Conjure an image of an Arabian Souq, and one thinks of maze-like alleys lined with shops selling incense, spices and gleaming displays of gold and silver jewellery. Now, many of the gold shops here may be modern and luxurious, but jewellery still plays an important part in society, just as it has for thousands of years.
Traditionally in the region, finely worked silver jewellery was worn by Bedouin travellers. It was both a mobile and decorative way of transporting their wealth from place to place. A Bedouin woman effectively carried her fortune with her in the form of elaborate head-pieces, veils, necklaces, rings, belts, anklets, cuffs and bracelets, and it was hers to dispose of as she wished. It was customary for a woman to be given jewellery upon marriage and to celebrate the birth of each child.
Designs traditionally incorporated coins, tiny silver bells, and precious stones such as turquoise, amber, pearls and coral from the coast. Just as in the West, it was believed certain gemstones and designs were lucky, and would protect the wearer. The beautiful flowing forms of written Arabic lend themselves to elegant jewellery designs. Pieces are also often influenced by traditional geometric patterns, and even in the work of contemporary jewellers one sees familiar motifs such as the hand of Fatima, or intricate calligraphic tughras. Antique jewellery is also a fascinating document of the past. Because of the nature of Bedouin life, the oldest jewellery incorporated techniques and designs from cultures across the trade routes.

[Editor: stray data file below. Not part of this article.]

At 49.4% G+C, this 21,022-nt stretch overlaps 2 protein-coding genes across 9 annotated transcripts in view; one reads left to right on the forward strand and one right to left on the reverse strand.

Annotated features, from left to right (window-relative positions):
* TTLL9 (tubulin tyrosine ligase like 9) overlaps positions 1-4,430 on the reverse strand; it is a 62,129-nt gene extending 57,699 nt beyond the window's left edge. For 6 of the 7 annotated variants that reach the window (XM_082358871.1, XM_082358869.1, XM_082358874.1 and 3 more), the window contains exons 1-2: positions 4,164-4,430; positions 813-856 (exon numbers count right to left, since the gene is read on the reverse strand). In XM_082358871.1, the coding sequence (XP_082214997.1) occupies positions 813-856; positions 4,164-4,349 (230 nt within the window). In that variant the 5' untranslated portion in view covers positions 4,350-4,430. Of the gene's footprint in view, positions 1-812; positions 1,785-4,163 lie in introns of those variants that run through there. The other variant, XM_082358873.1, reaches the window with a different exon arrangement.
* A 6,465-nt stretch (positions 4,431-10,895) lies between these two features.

Over time, tastes have changed, and exquisite sets of gold jewellery are now favoured for a bride's wedding trousseau, so the shops in the malls tend to favour these designs. More than simple decoration, fine jewellery shows wealth, status and family pride. Each piece of gold jewellery sold is hallmarked by the government, to ensure its purity, and local jewellers are highly skilled, able to produce bespoke pieces using gold, silver, and gemstones, including the pearls which play such an important part in local history. There is something for everyone, and European, Arabic and Indian designs are sold side by side. Often the pieces are sold according to weight and carat based on the day's price for gold, rather than the beauty of the design, although hand made items command higher prices.
Personally, I'm gradually collecting a few pieces of old silver jewellery while we are here. Throughout history, this jewellery has been about more than decoration. These beautiful, intricate pieces honoured the geographic and tribal links of the woman who wore them, and reflected her economic and social status. They are historical documents in their own right, and a portable way to take a little of the past of our home for now with us when we leave.